Figure 1 - There are seven living sea turtle species, shown here in comparison with an average adult human and an extinct sea turtle species, archelon, to show their relative size (illustration from the National Aquarium of Baltimore https://www.aqua.org/blog/2015/April/oceans-seven).
  • Figure 1 - There are seven living sea turtle species, shown here in comparison with an average adult human and an extinct sea turtle species, archelon, to show their relative size (illustration from the National Aquarium of Baltimore https://www.aqua.org/blog/2015/April/oceans-seven).

To help protect sea turtles, researchers carry out investigations to better understand the causes of sea turtle death, also known as mortality. Dead sea turtles are sometimes found washed up, or stranded, on beaches. Although the turtles may sometimes have injuries on them providing clues as to what may have killed them, often there are little or no traces on their bodies to help scientists understand why they died. This is what usually happens in the case of stranded turtles found on the beaches of the Chesapeake Bay in Virginia, located in the eastern United States (Figure 2).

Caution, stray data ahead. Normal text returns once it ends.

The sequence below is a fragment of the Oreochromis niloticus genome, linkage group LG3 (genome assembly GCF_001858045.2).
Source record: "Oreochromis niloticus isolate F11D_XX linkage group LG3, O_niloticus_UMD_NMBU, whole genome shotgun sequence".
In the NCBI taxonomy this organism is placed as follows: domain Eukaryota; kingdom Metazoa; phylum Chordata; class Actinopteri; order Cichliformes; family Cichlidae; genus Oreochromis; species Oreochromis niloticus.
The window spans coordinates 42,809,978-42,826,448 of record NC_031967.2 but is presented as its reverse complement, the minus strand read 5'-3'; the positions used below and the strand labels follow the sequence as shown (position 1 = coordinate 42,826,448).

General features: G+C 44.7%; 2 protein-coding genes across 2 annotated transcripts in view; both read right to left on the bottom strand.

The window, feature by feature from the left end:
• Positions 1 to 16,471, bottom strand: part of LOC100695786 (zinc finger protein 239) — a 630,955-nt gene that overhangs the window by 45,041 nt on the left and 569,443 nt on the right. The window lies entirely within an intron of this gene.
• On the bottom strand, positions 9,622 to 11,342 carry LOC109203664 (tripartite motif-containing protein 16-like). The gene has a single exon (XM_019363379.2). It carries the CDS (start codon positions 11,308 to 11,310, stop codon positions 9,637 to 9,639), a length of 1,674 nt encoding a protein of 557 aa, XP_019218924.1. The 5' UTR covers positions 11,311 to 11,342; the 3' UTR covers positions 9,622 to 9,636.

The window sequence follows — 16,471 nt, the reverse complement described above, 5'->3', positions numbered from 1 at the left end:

Figure 2 - Map of the Chesapeake Bay, USA (©Google Maps).
  • Figure 2 - Map of the Chesapeake Bay, USA (©Google Maps).

To better understand these stranding events and identify possible causes of mortality, we wanted to determine the area of the bay in which the beached turtles had died. With this information, we could look at things going on in those areas, such as fishing and boating activities, to try and determine what threatens sea turtles in this region. To first determine where and when the turtles died, we had to conduct experiments. Let us take a closer look at what was done!

When?